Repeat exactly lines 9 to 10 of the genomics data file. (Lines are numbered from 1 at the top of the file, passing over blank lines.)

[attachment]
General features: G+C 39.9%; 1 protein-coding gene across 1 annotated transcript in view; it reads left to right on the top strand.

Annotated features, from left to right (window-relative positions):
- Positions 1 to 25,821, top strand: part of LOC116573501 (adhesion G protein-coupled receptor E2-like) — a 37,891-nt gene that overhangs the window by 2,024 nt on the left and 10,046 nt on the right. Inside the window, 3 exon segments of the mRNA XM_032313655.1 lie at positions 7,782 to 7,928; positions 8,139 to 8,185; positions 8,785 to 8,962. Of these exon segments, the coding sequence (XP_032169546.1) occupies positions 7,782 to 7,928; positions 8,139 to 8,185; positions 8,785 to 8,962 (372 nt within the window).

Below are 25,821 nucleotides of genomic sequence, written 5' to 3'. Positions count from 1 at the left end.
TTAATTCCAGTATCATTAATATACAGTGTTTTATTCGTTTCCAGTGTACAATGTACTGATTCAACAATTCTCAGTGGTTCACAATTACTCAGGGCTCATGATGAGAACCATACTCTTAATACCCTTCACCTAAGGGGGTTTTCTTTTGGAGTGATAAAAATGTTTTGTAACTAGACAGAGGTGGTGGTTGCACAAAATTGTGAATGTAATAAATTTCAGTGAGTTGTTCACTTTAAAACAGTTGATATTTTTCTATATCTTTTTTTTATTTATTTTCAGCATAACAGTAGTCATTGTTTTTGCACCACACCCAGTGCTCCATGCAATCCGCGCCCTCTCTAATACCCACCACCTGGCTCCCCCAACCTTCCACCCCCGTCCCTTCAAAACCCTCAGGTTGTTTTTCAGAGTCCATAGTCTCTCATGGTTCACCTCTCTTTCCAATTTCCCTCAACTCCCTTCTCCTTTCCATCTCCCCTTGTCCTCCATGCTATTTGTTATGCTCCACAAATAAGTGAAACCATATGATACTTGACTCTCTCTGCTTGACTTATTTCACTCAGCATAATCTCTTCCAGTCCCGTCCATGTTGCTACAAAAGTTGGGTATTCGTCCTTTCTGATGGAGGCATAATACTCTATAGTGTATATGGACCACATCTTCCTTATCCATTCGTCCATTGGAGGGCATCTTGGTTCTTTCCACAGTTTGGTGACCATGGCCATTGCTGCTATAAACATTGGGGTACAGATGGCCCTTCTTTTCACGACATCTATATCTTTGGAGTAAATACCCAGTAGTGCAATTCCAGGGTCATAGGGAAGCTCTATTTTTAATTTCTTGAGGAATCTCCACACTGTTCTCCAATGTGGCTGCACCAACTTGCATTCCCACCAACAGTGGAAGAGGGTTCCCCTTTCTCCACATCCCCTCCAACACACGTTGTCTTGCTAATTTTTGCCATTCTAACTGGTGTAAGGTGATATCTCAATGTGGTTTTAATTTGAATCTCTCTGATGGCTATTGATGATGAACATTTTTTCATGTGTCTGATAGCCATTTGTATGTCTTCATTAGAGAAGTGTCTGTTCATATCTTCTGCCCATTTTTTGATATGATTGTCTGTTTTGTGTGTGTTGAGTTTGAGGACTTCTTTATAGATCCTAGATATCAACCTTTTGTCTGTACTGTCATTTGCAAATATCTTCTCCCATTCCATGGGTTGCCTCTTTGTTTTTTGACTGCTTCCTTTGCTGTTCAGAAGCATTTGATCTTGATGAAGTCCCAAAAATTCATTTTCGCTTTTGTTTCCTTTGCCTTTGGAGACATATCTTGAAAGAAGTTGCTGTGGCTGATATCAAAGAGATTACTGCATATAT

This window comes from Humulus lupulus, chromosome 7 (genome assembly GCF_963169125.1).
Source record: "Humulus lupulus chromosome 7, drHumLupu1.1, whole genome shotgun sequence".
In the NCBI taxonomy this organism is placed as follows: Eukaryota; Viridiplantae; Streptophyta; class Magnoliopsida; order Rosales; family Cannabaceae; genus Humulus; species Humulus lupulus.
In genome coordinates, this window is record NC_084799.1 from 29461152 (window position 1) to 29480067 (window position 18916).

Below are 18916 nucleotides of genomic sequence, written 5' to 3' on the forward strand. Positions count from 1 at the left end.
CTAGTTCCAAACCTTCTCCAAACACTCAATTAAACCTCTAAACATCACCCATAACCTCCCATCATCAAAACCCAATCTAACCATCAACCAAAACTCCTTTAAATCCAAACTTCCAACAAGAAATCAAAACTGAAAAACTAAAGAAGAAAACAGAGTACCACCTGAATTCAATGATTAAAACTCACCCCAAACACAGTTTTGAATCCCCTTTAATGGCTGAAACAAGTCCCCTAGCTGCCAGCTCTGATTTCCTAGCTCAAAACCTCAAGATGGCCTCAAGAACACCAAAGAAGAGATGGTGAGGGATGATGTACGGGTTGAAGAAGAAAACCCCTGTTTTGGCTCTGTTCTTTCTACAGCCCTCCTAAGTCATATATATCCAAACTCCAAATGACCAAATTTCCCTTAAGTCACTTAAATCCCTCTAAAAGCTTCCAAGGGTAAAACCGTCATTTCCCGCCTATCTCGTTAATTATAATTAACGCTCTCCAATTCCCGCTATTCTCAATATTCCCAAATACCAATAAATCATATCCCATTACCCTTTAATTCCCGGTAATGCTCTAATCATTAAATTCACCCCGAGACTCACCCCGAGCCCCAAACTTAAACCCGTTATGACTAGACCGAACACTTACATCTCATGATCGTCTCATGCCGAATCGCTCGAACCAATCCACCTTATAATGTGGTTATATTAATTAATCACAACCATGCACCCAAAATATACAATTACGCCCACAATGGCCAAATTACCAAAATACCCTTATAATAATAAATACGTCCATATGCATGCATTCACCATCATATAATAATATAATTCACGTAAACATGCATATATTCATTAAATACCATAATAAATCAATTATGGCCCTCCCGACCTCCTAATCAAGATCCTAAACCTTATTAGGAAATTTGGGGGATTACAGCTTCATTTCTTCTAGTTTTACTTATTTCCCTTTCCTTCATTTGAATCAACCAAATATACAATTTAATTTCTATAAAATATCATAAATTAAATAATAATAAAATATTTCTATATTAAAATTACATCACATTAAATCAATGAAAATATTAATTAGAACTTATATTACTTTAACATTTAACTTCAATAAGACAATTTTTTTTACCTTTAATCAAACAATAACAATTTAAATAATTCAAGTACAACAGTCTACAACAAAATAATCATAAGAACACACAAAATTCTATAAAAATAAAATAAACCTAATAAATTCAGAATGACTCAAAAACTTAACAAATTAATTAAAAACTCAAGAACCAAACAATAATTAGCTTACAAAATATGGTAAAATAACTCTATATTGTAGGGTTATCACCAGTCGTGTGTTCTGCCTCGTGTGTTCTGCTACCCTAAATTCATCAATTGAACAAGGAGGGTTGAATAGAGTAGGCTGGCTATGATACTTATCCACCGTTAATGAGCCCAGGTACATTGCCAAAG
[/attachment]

In genome coordinates, this window is record NC_084799.1 from 29461152 (window position 1) to 29480067 (window position 18916).

Below are 18916 nucleotides of genomic sequence, written 5' to 3' on the forward strand. Positions count from 1 at the left end.